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Employers see benefits of education assistance programs

Employers see benefits of education assistance programs

Despite little participation in employee education assistance programs, employers still find it worthwhile to offer the benefit, according to a report issued by the International Foundation of Employee Benefit Plans.

According to the IFEBP survey, of the 83% of organizations that offer a form of education assistance or tuition reimbursement to workers, 75% reported the program is successful. That's despite the fact that in many organizations, less than 5% of workers participate in the programs, according to the survey of 338 employers conducted in June.

Education assistance programs commonly provide an employee with a fixed dollar amount of $5,000-$6,999, and most organizations require employees to earn a minimum grade for course reimbursement, the foundation said Tuesday in a statement announcing the survey results.

Nearly half of organizations require payback of funds if an employee leaves before a specified period after completing the coursework, according to the statement.

Employers offer education assistance programs for several reasons: 52.1% of employers offer the programs to retain current employees, 42.6% do so to keep employees satisfied and loyal, and 41.1% do so to help employees stay up to date on the skill sets needed for the job.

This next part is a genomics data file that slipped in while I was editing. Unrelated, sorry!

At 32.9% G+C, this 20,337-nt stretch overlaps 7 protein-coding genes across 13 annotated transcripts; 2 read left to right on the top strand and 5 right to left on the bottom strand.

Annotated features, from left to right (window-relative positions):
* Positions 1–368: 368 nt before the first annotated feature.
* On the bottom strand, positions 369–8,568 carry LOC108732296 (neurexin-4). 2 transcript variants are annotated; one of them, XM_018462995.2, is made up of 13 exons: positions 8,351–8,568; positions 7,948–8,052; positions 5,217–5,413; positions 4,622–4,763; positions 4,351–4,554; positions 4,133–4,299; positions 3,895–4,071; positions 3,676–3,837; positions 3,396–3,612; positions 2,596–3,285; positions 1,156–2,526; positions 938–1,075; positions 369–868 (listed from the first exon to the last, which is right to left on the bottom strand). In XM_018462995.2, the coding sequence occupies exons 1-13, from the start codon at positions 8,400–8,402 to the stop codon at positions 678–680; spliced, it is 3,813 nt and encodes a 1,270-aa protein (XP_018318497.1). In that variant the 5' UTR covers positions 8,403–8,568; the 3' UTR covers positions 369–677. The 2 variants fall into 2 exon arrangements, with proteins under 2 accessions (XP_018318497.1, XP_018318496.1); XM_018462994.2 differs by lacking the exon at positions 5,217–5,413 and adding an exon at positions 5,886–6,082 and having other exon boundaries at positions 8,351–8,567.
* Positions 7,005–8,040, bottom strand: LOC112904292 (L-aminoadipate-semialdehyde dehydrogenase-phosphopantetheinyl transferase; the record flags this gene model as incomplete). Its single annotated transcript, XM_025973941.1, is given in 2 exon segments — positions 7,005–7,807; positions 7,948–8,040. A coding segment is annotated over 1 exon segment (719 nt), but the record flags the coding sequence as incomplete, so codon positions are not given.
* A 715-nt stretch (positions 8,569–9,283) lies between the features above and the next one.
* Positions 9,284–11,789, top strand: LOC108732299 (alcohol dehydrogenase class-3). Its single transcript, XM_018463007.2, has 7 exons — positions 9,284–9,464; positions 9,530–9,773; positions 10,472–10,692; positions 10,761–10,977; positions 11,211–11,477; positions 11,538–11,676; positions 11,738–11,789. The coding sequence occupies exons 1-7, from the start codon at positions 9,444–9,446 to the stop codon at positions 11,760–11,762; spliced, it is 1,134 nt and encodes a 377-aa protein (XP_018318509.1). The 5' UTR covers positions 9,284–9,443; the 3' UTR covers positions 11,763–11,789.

Other reasons include attracting future talent and promoting and maintaining innovation productivity, according to the survey.

According to the survey, 45% of employers said their programs were successful in retaining current employees, 44.3% kept employees current on evolving skill sets, 39.4% maintained or increased employee satisfaction and loyalty, 15.6% attracted future talent, and 12.8% maintained or increased productivity and innovation.

Only 2% of organizations plan to decrease their emphasis on educational benefits over the next five years, while 29% of respondents expect to increase their emphasis.

“Educational assistance benefits are a win-win,” Julie Stich, research director of the foundation, said in a statement. “They work as a recruitment device and cost-effective way to grow a workforce's knowledge and skills. This benefit is especially of interest to millennials, who are looking for opportunities to learn and advance in their careers.”

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